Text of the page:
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The nursing home staffing crisis right now is like nothing we've seen before

The omicron wave is hitting nursing homes hard, with infections among residents and staff reaching record highs in recent weeks.

There were more than 40,000 residents who tested positive last week, according to data from the Centers for Disease Control and Prevention, almost a 10-fold rise since November. Cases for staff hit a record high of more than 67,000 cases the first week of January, but started to decline last week.

"What we've learned with the pandemic is that when there are large [numbers] of COVID cases in the general population, COVID finds its way into skilled nursing facilities," says Mark Parkinson, President and CEO of the industry group American Health Care Association.

Deaths have also risen but nowhere near the months before Covid vaccines became available when nursing homes suffered terrible losses. Last week, there were 988 reported deaths among nursing home residents, only a fraction of the peak in deaths – over 6,000 – back in December, 2020.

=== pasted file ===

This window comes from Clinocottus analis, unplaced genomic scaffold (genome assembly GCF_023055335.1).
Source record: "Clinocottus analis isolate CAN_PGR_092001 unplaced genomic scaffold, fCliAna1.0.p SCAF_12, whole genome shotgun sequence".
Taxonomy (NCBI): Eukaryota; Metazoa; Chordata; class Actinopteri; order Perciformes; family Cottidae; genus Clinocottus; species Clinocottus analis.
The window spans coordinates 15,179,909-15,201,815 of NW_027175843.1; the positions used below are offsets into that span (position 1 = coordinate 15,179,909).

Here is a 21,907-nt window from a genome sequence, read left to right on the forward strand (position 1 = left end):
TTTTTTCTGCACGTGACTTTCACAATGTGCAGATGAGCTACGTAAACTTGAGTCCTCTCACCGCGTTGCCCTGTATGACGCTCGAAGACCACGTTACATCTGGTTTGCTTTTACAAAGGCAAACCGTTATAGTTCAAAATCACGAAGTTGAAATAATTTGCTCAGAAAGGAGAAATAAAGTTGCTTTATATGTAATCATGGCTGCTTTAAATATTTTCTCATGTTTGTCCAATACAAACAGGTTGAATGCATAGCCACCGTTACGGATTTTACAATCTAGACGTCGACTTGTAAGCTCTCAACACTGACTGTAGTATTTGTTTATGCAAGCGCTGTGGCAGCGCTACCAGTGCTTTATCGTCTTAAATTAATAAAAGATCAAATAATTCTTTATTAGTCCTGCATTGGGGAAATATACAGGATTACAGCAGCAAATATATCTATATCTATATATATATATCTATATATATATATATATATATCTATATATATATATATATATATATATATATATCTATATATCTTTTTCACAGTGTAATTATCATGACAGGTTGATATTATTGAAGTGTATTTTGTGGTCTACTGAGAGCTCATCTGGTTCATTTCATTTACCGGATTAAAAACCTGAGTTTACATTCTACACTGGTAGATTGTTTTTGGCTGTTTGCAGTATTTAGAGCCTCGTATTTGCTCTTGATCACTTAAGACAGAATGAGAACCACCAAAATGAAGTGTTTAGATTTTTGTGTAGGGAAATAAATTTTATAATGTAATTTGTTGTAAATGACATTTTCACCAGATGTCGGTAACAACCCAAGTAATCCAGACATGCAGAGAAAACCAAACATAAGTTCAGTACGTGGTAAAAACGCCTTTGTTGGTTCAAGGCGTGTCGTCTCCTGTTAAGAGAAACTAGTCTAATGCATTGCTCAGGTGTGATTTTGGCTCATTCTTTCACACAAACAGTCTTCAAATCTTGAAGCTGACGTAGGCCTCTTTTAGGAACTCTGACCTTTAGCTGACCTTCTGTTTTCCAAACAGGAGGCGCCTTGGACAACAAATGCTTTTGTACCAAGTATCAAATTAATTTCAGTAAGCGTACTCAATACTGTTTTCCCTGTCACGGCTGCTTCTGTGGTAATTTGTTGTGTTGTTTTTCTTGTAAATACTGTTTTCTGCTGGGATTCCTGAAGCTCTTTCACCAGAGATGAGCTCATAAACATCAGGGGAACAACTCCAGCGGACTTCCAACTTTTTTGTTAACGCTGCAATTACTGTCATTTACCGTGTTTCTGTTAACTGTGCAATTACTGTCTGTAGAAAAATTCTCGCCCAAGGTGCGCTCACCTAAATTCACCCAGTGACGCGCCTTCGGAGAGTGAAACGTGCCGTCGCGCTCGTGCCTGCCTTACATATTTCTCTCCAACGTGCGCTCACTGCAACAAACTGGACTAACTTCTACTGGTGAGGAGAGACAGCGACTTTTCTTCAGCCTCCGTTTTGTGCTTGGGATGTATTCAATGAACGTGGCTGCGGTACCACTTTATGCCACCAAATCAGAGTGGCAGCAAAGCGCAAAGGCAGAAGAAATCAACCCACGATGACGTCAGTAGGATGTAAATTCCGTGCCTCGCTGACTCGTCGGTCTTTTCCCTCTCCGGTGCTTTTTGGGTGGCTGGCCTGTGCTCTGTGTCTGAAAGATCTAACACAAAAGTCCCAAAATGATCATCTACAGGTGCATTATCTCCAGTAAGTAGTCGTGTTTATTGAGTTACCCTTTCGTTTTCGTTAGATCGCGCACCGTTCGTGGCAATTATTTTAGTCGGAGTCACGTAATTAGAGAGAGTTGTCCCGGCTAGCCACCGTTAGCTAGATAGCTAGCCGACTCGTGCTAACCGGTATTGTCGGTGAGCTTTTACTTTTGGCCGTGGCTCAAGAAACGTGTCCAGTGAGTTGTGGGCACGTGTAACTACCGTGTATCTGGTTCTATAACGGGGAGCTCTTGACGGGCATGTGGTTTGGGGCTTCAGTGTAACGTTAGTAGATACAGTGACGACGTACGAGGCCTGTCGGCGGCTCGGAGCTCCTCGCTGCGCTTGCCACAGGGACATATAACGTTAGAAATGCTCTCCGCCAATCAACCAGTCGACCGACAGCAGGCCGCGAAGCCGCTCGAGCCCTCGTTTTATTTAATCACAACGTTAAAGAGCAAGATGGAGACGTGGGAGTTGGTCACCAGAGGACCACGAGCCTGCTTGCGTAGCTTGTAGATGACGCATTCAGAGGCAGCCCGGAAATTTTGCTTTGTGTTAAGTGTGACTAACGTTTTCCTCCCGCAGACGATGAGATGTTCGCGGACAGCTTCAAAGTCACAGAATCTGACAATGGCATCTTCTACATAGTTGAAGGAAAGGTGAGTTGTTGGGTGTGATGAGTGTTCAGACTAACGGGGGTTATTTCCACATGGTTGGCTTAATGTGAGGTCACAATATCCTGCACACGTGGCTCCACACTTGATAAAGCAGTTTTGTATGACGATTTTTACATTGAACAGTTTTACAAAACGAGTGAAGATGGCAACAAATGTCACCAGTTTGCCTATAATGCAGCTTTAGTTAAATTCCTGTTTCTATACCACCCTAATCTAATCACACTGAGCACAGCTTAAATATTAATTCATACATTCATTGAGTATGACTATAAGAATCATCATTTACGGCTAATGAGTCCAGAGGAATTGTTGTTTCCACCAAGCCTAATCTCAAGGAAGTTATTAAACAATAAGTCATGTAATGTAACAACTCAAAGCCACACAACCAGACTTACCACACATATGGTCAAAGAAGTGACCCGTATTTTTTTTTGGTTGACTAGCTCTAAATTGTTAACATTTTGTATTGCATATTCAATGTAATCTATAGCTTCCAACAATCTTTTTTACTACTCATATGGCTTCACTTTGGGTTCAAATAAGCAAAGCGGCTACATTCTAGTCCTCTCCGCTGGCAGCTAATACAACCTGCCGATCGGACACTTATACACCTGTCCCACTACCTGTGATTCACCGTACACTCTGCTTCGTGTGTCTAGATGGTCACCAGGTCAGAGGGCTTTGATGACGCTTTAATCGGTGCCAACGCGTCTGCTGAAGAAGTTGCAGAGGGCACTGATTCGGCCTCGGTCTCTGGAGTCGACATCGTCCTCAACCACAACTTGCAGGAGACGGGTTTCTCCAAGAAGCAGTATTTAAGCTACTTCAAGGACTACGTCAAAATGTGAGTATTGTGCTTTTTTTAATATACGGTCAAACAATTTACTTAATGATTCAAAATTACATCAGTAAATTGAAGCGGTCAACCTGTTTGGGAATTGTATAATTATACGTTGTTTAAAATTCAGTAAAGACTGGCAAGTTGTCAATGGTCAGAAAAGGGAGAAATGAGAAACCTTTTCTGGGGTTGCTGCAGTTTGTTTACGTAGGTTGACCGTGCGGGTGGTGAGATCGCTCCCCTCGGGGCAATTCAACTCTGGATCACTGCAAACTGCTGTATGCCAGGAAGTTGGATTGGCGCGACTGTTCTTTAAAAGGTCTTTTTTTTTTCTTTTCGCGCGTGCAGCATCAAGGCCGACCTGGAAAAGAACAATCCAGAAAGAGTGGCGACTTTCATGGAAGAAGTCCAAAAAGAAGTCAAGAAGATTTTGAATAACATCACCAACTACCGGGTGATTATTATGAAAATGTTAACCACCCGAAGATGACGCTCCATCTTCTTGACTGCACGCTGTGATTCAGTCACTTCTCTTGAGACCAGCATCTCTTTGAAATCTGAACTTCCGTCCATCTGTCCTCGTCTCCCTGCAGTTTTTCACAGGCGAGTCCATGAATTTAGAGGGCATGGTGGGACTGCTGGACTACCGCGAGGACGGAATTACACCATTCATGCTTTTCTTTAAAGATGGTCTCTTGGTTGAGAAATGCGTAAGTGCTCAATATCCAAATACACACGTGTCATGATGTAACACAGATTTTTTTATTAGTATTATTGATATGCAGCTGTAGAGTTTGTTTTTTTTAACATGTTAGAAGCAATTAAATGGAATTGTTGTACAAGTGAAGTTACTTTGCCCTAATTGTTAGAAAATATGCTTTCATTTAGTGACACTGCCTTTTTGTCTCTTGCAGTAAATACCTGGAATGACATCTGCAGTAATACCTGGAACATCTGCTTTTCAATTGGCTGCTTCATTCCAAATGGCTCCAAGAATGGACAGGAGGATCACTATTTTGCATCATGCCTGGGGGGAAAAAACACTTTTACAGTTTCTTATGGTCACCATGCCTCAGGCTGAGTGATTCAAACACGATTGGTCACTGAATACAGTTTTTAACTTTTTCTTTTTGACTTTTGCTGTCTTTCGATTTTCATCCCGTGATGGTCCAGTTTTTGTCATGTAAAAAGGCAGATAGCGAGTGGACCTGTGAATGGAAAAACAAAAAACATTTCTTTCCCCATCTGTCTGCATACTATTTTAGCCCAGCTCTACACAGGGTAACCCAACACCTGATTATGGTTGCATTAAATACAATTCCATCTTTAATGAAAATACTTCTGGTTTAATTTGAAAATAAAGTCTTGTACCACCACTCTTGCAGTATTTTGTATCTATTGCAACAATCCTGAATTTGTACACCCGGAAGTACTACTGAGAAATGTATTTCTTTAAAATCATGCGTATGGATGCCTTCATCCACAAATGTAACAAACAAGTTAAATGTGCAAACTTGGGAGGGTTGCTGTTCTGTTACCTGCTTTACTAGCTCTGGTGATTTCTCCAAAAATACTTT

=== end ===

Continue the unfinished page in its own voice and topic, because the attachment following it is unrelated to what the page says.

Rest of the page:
"Largely because our resident population is so heavily vaccinated, we aren't seeing large numbers of deaths as we did much earlier during the pandemic," says Katy Smith Sloan, president and CEO of Leading Age, a group representing non-profit providers of long-term care for seniors.

That said, those numbers could still rise in the coming weeks.

"Older adults who live in nursing homes have underlying health conditions," says Smith Sloan. "They tend to be frail. They live in a nursing home because they need 24-7 nursing care. And we know from the beginning of this pandemic that that's the population that was most at risk and that hasn't changed."

But unlike the early waves of the pandemic, it's not the deaths among residents that have nursing homes most concerned. It's staff outages due to infection that is worsening the historic worker shortage that facilities were already grappling with.